As immigration services cut back, advocates worry

Services to prepare and review immigrant applications, other forms, discontinued

Local advocates are voicing concerns over “unintended consequences” as Maui County’s Immigrant Services Division scaled back assistance with federal legal immigration benefits this week.

On Wednesday, the division discontinued services for preparing and reviewing immigrant applications, forms and other documents due to division employee retirements, a move the county announced in a news release in November.

The office remains open and will have assistance limited to education, navigating the U.S. Citizenship and Immigration Services website, assistance with creating online accounts and providing paper applications upon request, according to the division office. However, applicants will have to know which application they need.

It’s a federal requirement that staff be accredited in order to process the paperwork, the county said. In February, the division received conditional approval by the federal government for recognition and accreditation to process the applications, but now those accredited employees have retired.

“The decision to forgo continued R&A (recognition and accreditation) status was based on guidance by Corporation Counsel after consideration of increased liability for the County in continuing to provide services to the public that are categorized by the federal government as legal representation,” said Lori Tsuhako, director of Housing and Human Concerns, the department that oversees the Immigrant Services Division.

Tsuhako added that the partial recognition and accreditation was granted based on the experience of two longtime employees who have since retired.

But some in the community are concerned over the loss of such a service.

“While we understand their reasoning, we are concerned about potential unintended consequences,” said Debbie Cabebe, CEO of Maui Economic Opportunity.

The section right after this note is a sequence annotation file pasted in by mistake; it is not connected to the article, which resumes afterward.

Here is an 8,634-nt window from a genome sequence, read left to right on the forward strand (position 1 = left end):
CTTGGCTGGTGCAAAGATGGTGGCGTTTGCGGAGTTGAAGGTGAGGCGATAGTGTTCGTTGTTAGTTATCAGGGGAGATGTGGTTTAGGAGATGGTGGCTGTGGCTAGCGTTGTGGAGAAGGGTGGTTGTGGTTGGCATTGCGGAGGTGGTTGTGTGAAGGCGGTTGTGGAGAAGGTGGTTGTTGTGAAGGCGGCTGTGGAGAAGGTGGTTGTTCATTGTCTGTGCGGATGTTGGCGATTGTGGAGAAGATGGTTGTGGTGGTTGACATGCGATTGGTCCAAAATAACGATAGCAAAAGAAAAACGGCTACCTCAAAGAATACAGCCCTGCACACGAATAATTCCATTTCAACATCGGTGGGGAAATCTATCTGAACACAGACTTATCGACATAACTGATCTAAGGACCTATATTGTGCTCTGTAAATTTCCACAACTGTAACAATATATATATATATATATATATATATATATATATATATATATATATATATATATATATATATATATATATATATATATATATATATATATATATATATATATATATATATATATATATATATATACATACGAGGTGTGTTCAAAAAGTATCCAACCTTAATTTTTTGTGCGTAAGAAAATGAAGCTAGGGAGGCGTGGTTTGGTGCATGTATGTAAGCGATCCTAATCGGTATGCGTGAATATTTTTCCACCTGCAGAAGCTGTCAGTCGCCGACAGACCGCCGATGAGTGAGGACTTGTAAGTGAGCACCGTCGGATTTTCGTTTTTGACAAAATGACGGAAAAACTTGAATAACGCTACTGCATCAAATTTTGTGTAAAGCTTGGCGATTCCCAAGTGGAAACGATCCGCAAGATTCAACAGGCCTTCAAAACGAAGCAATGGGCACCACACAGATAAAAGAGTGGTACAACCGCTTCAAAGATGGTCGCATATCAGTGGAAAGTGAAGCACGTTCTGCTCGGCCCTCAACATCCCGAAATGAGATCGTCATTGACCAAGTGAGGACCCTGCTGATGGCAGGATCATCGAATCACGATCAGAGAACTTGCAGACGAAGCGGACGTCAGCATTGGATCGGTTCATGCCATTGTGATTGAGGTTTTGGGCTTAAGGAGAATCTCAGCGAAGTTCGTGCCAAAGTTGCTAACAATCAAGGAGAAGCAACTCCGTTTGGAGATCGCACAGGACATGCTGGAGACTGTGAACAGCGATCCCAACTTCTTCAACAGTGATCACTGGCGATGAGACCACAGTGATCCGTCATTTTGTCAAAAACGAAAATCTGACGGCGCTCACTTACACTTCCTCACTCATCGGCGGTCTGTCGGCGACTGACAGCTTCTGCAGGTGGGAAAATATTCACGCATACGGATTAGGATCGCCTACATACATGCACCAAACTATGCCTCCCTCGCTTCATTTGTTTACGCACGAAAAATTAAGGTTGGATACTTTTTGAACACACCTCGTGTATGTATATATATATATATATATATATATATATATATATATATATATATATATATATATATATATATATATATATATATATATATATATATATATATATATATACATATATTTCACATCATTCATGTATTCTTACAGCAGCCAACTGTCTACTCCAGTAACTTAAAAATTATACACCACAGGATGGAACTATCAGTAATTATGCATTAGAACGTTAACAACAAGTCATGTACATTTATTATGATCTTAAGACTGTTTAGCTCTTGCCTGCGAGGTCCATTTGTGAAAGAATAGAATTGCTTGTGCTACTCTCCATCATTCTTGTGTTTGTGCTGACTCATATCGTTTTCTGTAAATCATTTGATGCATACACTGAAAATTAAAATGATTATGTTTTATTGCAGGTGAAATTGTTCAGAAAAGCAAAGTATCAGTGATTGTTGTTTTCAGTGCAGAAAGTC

MEO offers the Enlace Hispano program, which provides services that include helping Hispanic residents find jobs, giving referrals and providing culturally sensitive integration services.

While it is “too soon to tell” if there will be more work for the nonprofit now that the county is scaling back, Cabebe said “we are closely monitoring the situation.”

She added that staff with MEO’s Enlace Hispano, or “Hispanic Link,” are not accredited to process the forms, but they “act as a facilitator connecting clients to services and providing interpretation and translation to minimize communication barriers between the client and service providers such as immigration services.”

Physical access to services is also a problem that residents on Neighbor Islands face. Maui immigration attorney Kevin Block said that on the Mainland there are U.S. Citizenship and Immigration Services offices that one can easily drive to, “but in Hawaii, there is only one field office on Oahu.”

“You can’t just go there and get the forms,” he said of Neighbor Island residents.

Block was director of the county’s Immigration Services Division from 2009 to 2014. He said they did not give out legal advice at the division, but rather provided another set of eyes to look over the forms, which may be long and confusing.

“We just had expertise with the wide range of different forms and how they had to be filled out correctly,” he said.

Block added that those who need help could call the USCIS directly, but “it’s really difficult and time consuming.”

“They don’t really provide any advice,” he added.

He said people could go to the USCIS website to obtain forms as well as seek out accredited nonprofits for help.

According to the county, termination of immigration form services affects, but is not limited to: I-90 Renewal or Replacement of Permanent Resident “green” card, I-765 Application for Employment Authorization (EADs), I-130 Petition for Alien Relative and N-400 Application for Naturalization (Citizenship).

Assistance, but not preparing and reviewing, will be given for federal, state, county and nonprofit organization benefits (excluding benefits requiring legal advice), civil documents such as birth/marriage certificates and divorce decrees, renewing and replacing of passports, electronic I-94, courtesy document uploads for those without computer or printer access and referrals.

Tsuhako said that in fiscal year 2021, the Immigration Services Division assisted 675 people with USCIS applications to maintain lawful immigration status.

Tsuhako added that to help avoid immigration scams, the county’s Immigrant Services Division will encourage participants to seek assistance only through authorized legal service providers.

This includes the Legal Aid Society of Hawaii online portal (not the Maui office), immigration attorneys and other recognized/accredited organizations such as Catholic Charities of Hawaii and The Legal Clinic.

Recognized and accredited representatives by state can be found at www.justice.gov/eoir/recognized-organizations-and-accredited-representatives-roster-state-and-city.

The division said it never provided personal representation to a client beyond assistance with filling out and reviewing immigration benefit applications. It also did not process or adjudicate any application for an immigration benefit on behalf of the U.S. Department of Homeland Security and USCIS.

* Melissa Tanji can be reached at mtanji@mauinews.com.


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